“What does this have to do with me?” you might ask. The answer is that this campaign will only work IF enough people get behind it and show their MPs and our government that we want them to support these aims. Tearfund, Christian Aid and the ‘IF’ campaign website have a large number of suggestions for petitions to sign, MPs to lobby and ways to get involved and there are also encouragements to pray – for those in need, but also for our leaders that they might show wisdom in this matter. IF we are all prepared to pray and to act then the weight of popular opinion will be able to bring about change and new hope to many.

This is not a purely Christian campaign, but in my opinion it is one that all Christians should be part of as we seek to follow Jesus’ teaching “IF you love me you will keep my commandments” . Jesus calls on us to love our neighbour wherever he or she may be and one way of doing this is to seek justice for all. IF we can all get behind this campaign then maybe it will no longer be a question of IF we can rid the world of hunger, but when.

God bless.

Ruth.

The Little Pilgrim

One summer’s evening, ere the sun went down,
When city men were hasting from the town
To reach their homes, some near at hand and some afar,
By snorting train, by omnibus or car,
To be beyond the reach of city’s din:-
A tramcar stopped, a little girl got in,
A cheery looking girl, scarce four years old;
Although not shy, her manners were not bold.
But all alone, and scarce could understand,
She held a little bundle in her hand,
A tiny handkerchief with corners tied,
But which did not some bread and butter hide.
A satin scarf, so natty and so neat,
Was o’er her shoulders thrown, she took her seat,
And laid her bundle underneath her arm.
And smiling prettily, but yet so calm,
she to the porter said “May I sit here?”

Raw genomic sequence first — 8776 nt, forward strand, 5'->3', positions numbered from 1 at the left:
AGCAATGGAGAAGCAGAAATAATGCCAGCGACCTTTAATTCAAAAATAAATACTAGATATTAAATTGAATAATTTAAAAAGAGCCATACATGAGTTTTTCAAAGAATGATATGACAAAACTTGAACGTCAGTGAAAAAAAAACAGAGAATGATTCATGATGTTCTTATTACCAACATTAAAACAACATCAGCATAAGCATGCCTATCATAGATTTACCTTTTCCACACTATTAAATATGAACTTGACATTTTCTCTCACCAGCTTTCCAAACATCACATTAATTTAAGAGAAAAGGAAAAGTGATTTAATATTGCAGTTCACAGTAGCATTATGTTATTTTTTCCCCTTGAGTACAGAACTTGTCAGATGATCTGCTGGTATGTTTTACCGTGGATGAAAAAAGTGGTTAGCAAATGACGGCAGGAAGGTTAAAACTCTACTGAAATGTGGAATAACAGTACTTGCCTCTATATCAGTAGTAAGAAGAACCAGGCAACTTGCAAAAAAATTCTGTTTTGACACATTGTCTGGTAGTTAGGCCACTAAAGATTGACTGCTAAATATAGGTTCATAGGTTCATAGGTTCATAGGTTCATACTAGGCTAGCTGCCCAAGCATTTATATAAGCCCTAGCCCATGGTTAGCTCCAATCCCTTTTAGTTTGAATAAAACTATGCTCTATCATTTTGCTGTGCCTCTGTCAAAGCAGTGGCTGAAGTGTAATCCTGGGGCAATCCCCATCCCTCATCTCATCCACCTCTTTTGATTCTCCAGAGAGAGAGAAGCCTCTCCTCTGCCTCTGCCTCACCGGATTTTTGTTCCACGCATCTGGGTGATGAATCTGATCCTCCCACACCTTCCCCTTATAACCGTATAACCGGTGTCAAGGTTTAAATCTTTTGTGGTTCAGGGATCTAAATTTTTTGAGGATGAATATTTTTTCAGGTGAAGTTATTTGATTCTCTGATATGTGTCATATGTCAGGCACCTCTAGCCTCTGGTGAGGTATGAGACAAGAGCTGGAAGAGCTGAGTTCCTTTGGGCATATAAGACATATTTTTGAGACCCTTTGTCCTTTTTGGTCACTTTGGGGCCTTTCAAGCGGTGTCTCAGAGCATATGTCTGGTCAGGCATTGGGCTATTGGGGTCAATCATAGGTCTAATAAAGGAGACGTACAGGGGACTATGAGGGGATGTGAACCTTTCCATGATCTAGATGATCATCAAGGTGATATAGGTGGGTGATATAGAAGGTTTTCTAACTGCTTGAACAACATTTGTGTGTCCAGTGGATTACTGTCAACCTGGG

He answered instantly, “O yes my dear”, ‘
And there she seemed inclined to make her stay,
While once again the tram went on its way.
The tall conductor – over six feet high –
Now scanned the traveller with a business eye.
But in that eye was something kind and mild,
That took good notice of the little child.
A little after, and the man went round
And soon was heard the old familiar sound
Of gathering pence, and clipping tickets too;
The tram was crowded, and he had much to do,
‘Your fare, my little girl” at length he said;
She looked a moment, then shook her little head.
‘I have no pennies, don’t you know?” said she,
“My fare is paid, and Jesus paid for me.”
He looked bewildered, – all the people smiled,
“I didn’t know, and who is Jesus, child?”
‘Why, don’t you know. He once for sinners died,
For little children, and for men besides,
To make us good and wash us from our sin,
Is this His railway I am travelling in?
“Don’t think it is, I want your fare, you know.”
“I told you JESUS paid it long ago.
Why mother told me just before she died,
That Jesus paid when He was crucified,
That at His cross His railway did begin
Which took poor sinners from a world of sin.
My mother said His home was grand and fair,
I want to go to heaven where Jesus lives,
Won’t you go, too? My mother says He gives
A loving welcome – shall we not be late?
O, let us go before He shuts the gate.
He bids us little children come to Him.”
The poor conductor’s eyes felt rather dim,
He knew not why, he fumbled in his coat
And felt a substance rising in his throat.
The people listened to the little child.
Some were in tears, the roughest only smiled.
And someone whispered as they looked amazed,
‘Out of the mouth of babes the Lord is praised”;
“I am a little pilgrim”, said the little thing,
I’m going to heaven: my mother used to sing
To me of Jesus and His Father’s love,
Told me to meet her in His home above.
And so today, when Aunt went out to tea,
And looking out I could not father see,
I got my bundle, kissed my little kit,
(I am so hungry; won’t you have a little bit)
And got my hat, and then I left my home
A little pilgrim up to heaven to roam;
And then your carriage stopped, and I could see
You looked so kind, I saw you beckon me –
I thought you must belong to Jesus’ train.
And are you just going home to heaven again?”